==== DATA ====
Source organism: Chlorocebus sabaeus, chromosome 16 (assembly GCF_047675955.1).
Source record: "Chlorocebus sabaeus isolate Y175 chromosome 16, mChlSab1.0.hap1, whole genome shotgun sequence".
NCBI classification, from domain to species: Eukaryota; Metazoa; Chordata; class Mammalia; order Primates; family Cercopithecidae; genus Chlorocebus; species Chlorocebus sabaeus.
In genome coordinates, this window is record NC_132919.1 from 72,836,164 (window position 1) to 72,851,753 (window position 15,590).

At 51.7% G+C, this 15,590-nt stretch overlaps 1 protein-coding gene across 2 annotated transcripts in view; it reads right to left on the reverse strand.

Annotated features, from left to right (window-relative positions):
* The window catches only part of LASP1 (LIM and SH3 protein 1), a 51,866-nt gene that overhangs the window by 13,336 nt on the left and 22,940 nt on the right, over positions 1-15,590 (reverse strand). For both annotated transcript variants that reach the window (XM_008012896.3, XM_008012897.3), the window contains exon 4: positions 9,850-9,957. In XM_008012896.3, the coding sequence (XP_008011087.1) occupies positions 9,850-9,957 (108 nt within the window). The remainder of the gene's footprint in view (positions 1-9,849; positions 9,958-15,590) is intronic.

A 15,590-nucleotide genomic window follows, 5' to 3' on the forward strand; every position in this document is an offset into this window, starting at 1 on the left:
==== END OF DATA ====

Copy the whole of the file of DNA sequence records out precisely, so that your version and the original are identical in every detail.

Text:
Source organism: Chlorocebus sabaeus, chromosome 16 (assembly GCF_047675955.1).
Source record: "Chlorocebus sabaeus isolate Y175 chromosome 16, mChlSab1.0.hap1, whole genome shotgun sequence".
NCBI classification, from domain to species: Eukaryota; Metazoa; Chordata; class Mammalia; order Primates; family Cercopithecidae; genus Chlorocebus; species Chlorocebus sabaeus.
In genome coordinates, this window is record NC_132919.1 from 72,836,164 (window position 1) to 72,851,753 (window position 15,590).

At 51.7% G+C, this 15,590-nt stretch overlaps 1 protein-coding gene across 2 annotated transcripts in view; it reads right to left on the reverse strand.

Annotated features, from left to right (window-relative positions):
* The window catches only part of LASP1 (LIM and SH3 protein 1), a 51,866-nt gene that overhangs the window by 13,336 nt on the left and 22,940 nt on the right, over positions 1-15,590 (reverse strand). For both annotated transcript variants that reach the window (XM_008012896.3, XM_008012897.3), the window contains exon 4: positions 9,850-9,957. In XM_008012896.3, the coding sequence (XP_008011087.1) occupies positions 9,850-9,957 (108 nt within the window). The remainder of the gene's footprint in view (positions 1-9,849; positions 9,958-15,590) is intronic.

A 15,590-nucleotide genomic window follows, 5' to 3' on the forward strand; every position in this document is an offset into this window, starting at 1 on the left: